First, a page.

How To Create a Video: 4 Tips

Yesterday, I published to YouTube, WRITE Club, a parody of the movie Fight Club.

My WRITE Club video is for writers, but I hope you non-writers will get a kick out of it too.

For personal use, video fills that gap between photograph albums and digital devices where photos are stored but never printed. For business use, videos can be remarkably effective in marketing and promotion.

To help you in creating videos, here are 4 tips. These easy steps will help you whether you're making a book trailer or a video scrapbook of your vacation. But, first, watch my video. I hope you like it and will click LIKE.

Joan's 4 Video Tips

1. Choose the way you will make your video.

You can make a video with a Smartphone, a video cam, various video editing software like Windows Movie Maker, iMovie for Mac, and a bunch of others. Just do an online search if you want to work this way.

Or you can take the easy way out and use a video design website. Very user-friendly and inexpensive. In fact, if you do an online search, you'll find a bunch of them. Register at all the video creator websites that offer free accounts.

Be sure and check out each website to see what you get at the basic free level. Then you can decide if you want to pay for an upgrade account. I primarily use Animoto and Vimeo, but I have accounts on most of the popular video design websites. For a small fee, you can upgrade either of these--and probably the others--to a Plus Membership which gives you added benefits or even the top level Pro Membership if you want to get serious about video design.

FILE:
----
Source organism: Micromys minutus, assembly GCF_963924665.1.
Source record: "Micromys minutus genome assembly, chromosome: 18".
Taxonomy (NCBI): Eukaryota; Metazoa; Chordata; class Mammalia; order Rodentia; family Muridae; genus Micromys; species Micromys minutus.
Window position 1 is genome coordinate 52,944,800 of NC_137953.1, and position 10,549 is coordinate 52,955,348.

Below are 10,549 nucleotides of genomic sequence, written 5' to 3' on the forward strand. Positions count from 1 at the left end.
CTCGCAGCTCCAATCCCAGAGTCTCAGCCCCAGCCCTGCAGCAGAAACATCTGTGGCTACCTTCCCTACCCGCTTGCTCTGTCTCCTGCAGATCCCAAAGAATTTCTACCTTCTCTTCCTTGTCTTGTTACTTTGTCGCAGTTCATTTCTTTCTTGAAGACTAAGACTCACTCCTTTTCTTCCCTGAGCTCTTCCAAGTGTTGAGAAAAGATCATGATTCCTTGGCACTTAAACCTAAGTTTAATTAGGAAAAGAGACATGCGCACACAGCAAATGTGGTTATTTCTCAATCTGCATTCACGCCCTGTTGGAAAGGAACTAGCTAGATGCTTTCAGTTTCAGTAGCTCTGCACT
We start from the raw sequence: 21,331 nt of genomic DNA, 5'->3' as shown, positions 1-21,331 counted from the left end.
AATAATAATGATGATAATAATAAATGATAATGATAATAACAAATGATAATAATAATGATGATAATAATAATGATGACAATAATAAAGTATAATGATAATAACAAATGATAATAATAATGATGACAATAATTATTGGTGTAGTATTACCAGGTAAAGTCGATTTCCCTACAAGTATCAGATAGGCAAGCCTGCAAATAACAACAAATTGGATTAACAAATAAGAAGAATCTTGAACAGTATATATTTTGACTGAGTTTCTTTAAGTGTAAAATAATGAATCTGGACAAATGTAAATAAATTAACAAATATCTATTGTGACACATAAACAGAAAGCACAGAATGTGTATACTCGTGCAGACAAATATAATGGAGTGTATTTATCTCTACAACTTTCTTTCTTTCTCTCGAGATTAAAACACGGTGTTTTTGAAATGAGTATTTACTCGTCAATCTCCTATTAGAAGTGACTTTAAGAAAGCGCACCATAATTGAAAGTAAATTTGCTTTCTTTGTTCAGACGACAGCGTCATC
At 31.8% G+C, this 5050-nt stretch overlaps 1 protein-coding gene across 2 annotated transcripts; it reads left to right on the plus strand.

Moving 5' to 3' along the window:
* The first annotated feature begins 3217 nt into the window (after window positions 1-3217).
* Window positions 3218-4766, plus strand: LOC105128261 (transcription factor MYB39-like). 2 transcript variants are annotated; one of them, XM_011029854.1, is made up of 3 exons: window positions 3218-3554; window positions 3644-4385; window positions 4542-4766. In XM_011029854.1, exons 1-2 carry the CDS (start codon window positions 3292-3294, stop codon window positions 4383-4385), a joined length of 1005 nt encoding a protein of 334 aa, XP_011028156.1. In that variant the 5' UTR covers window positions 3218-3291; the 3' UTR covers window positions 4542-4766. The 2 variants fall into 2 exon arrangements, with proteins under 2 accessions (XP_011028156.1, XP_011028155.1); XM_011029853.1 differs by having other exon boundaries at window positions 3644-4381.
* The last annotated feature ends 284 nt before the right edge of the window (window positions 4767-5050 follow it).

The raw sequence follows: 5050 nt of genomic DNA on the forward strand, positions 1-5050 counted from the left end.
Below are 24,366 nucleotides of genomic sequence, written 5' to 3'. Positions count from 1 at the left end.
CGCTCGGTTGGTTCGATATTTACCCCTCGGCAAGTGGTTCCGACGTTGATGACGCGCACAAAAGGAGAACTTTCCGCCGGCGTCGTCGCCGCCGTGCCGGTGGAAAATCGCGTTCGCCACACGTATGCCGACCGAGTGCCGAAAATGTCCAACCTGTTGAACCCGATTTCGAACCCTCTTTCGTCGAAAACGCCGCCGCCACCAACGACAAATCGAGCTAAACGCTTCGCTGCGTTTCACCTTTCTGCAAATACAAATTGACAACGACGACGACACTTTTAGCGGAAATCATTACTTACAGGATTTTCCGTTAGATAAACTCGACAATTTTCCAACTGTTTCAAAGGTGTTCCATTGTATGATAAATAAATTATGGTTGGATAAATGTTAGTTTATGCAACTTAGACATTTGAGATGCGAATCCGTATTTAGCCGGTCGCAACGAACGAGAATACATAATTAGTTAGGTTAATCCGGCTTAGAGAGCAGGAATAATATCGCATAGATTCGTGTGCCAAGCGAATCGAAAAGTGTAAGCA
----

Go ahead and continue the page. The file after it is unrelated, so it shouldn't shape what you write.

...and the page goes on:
Right now, Vimeo, usually $9.95/month or $59.95/year, is having a sale. Here's a coupon code and link if you want to join Vimeo Plus. Save 5% on Vimeo Plus Annual! Use PROMOCODE: VIMEO5OFFSPRING. Ends 4/30.

I'd love to have a Pro account at Animoto and Vimeo, my two main sites, but I can't justify the cost because I'm a writer, not a video professional. So for my needs, the Plus upgrades work fine.

However, if you want to try a Pro upgrade, Vimeo is also offering 5% off to new users. Save 5% on Vimeo PRO! Use PROMOCODE: VIMEO5OFFSPRING. Ends 4/30.

So pick your websites to help you with video production and familiarize yourself with how they work. For me, Vimeo and Animoto are easiest, but you may like a different one. With all, you can upload to YouTube of course.

2. Organize the Video Components.

A video, like a movie, is made of these basic elements: visuals, sound, and story or message.

Many of these elements are created from photographs, video clips, and music tracks that you obtain on the internet. You can get some free of charge, and you can pay for them. In both cases, there are Terms of Service involved.

Be sure that you use only the images, photographs, video clips, and music that you have been licensed to use. This means you paid for it or received a license to use it from a free site or from the library available for registered users of websites like Animoto, Vimeo, etc. Most video design websites have libraries of images, video clips, and music available for registered users.